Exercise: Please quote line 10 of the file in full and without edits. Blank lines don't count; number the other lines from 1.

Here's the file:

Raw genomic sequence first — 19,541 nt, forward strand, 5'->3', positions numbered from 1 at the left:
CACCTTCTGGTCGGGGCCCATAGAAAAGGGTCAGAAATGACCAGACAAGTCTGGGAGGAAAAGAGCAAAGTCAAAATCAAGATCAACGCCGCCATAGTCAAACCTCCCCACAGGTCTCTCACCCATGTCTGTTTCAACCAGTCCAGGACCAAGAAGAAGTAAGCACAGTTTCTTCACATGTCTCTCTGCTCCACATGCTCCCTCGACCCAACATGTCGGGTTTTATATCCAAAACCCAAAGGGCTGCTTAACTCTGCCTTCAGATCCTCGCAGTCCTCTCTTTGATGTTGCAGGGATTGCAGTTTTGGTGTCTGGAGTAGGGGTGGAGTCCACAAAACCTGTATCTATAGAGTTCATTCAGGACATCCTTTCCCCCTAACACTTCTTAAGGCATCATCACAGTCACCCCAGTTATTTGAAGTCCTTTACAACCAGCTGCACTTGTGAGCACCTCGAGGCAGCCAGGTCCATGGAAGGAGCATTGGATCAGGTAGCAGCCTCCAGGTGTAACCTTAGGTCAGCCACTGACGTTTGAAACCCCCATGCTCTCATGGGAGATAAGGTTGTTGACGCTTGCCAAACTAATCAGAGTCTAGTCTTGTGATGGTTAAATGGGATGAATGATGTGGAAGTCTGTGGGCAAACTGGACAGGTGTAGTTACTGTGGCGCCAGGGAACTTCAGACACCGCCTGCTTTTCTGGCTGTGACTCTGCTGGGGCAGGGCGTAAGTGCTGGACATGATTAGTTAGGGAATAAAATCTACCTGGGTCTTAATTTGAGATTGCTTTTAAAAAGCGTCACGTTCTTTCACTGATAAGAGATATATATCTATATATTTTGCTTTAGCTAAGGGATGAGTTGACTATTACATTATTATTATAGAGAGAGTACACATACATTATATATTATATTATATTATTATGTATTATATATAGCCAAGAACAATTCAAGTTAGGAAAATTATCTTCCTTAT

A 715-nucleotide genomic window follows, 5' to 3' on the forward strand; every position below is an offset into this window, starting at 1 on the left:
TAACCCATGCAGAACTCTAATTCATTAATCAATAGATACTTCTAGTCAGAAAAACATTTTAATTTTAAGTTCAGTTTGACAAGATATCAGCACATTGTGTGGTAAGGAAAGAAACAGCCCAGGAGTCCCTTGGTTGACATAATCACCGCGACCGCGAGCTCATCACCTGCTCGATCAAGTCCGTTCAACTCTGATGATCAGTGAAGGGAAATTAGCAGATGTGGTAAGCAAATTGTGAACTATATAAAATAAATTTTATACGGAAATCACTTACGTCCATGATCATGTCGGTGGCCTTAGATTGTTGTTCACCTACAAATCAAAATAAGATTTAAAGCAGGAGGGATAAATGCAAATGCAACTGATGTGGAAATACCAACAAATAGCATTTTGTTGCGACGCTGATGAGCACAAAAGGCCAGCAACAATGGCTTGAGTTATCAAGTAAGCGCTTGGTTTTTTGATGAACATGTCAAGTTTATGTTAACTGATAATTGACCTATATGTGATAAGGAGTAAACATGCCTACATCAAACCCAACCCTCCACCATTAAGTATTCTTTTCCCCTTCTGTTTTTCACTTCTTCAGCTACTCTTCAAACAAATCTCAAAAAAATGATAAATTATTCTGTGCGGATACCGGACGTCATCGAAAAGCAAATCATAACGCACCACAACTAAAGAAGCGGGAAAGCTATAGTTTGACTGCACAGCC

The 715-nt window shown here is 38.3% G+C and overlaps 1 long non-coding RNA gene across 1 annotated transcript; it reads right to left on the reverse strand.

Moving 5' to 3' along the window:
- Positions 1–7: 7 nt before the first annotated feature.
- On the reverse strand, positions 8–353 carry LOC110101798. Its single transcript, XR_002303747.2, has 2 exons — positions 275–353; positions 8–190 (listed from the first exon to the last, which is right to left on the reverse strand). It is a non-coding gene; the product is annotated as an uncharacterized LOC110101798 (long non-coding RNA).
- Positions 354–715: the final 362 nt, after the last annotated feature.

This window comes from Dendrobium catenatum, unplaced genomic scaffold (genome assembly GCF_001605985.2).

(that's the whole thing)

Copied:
This window comes from Dendrobium catenatum, unplaced genomic scaffold (genome assembly GCF_001605985.2).